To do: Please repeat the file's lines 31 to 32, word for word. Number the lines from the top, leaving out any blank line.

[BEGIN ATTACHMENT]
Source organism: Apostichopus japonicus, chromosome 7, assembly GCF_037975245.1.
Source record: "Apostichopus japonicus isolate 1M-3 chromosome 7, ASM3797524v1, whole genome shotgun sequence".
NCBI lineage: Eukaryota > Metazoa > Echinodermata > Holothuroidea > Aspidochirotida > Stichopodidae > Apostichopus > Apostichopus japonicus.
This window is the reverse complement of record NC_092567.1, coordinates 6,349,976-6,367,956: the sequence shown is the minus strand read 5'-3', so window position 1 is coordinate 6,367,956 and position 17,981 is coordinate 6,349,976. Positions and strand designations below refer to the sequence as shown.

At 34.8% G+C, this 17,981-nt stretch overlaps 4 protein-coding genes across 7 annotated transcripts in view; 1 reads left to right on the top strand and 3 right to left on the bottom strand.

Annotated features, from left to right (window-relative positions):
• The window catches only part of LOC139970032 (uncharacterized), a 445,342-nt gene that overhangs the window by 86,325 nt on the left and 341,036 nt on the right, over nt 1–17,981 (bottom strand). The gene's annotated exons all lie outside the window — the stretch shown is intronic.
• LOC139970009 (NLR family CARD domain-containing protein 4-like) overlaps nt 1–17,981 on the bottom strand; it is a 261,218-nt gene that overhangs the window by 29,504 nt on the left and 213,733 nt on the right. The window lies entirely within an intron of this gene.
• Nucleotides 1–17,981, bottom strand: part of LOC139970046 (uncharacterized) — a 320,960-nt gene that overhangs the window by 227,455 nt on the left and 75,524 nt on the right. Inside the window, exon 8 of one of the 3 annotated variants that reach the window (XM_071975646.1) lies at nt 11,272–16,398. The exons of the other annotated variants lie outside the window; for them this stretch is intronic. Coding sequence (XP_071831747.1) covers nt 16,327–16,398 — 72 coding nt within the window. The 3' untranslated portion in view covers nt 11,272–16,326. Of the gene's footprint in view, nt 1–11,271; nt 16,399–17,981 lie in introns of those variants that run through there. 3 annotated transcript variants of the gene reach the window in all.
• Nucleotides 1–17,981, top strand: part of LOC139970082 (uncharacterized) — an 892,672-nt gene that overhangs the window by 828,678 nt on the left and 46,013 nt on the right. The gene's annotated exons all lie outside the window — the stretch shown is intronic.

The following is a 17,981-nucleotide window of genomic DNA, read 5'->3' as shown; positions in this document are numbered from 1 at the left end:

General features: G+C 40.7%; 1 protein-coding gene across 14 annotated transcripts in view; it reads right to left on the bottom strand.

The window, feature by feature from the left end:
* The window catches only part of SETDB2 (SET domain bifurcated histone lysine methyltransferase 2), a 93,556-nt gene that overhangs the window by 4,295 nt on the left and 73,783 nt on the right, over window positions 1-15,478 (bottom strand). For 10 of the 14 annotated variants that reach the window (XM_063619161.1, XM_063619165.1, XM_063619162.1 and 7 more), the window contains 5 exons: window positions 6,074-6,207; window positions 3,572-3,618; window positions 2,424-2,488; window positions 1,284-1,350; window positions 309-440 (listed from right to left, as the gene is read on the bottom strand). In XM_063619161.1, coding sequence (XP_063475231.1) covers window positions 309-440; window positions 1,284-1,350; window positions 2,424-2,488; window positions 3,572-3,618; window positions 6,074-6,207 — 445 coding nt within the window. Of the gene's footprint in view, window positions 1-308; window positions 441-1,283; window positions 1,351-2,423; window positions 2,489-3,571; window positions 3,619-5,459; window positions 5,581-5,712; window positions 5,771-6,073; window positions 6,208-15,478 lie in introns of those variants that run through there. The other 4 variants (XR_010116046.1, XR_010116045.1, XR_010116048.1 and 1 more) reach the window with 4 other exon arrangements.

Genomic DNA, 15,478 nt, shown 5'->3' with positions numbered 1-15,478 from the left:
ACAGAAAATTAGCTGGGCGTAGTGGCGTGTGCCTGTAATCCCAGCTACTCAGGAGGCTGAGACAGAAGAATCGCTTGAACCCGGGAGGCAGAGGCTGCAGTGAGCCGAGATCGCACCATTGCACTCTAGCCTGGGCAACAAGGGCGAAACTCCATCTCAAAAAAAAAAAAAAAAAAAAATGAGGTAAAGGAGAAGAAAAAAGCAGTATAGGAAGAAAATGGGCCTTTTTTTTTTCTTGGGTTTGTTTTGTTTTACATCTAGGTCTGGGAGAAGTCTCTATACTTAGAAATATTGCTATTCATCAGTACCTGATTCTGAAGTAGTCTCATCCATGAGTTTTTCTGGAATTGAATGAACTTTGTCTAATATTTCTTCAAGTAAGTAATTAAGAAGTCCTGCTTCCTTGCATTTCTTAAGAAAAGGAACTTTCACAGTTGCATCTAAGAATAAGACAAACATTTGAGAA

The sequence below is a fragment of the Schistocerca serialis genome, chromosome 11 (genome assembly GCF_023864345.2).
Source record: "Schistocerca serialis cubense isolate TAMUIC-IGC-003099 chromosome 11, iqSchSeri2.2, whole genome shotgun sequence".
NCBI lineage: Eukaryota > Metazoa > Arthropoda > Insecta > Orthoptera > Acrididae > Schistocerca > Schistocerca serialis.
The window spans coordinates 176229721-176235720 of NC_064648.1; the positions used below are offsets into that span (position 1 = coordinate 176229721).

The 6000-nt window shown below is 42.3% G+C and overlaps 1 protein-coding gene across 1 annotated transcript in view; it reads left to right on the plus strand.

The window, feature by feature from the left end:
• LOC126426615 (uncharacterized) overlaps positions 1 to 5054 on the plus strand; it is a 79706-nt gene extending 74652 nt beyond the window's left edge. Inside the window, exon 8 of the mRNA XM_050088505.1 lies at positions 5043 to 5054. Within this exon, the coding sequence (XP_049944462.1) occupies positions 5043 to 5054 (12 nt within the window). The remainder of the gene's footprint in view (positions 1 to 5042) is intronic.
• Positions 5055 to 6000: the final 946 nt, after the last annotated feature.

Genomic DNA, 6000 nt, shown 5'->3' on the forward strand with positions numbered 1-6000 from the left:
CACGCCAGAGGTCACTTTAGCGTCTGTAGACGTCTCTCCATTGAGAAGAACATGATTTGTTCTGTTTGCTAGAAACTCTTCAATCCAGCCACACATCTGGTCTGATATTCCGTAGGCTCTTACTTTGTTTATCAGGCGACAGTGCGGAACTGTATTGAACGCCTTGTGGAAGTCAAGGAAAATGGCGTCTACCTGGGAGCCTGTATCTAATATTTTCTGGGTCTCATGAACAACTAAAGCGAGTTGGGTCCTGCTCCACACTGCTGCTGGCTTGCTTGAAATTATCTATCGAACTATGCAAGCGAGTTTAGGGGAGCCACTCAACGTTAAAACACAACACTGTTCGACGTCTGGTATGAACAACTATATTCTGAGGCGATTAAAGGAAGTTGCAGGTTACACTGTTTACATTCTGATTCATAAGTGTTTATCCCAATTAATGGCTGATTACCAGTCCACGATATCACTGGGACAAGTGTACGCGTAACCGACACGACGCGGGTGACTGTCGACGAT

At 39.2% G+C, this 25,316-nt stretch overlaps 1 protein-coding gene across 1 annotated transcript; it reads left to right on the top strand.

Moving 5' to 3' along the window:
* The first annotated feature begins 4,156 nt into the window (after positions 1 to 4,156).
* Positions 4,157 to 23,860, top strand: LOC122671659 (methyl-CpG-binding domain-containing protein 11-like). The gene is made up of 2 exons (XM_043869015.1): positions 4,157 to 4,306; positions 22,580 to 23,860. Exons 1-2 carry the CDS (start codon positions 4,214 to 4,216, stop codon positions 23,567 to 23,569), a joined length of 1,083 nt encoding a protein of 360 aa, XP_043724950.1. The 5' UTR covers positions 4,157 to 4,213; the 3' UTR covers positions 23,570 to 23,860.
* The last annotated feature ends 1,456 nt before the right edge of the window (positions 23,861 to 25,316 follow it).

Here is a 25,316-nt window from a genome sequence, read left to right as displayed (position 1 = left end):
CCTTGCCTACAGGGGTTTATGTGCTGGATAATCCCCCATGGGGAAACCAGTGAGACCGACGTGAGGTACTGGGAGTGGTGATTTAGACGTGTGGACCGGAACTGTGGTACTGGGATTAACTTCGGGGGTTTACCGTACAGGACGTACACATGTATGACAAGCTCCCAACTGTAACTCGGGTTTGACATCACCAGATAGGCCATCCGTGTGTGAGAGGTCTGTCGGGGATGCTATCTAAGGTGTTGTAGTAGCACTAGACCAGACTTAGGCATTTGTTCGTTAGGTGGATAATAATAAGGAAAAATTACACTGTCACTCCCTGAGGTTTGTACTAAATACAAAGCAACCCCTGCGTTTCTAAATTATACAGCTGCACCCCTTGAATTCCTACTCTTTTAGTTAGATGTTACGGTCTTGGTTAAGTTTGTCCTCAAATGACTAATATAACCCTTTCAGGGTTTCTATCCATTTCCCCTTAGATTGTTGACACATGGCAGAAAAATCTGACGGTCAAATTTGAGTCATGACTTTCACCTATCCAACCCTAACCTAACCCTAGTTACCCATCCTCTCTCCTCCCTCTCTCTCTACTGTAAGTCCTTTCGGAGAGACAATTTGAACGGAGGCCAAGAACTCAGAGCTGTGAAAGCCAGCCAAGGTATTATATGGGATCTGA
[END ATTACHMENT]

* The last annotated feature ends 1,456 nt before the right edge of the window (positions 23,861 to 25,316 follow it).

Here is a 25,316-nt window from a genome sequence, read left to right as displayed (position 1 = left end):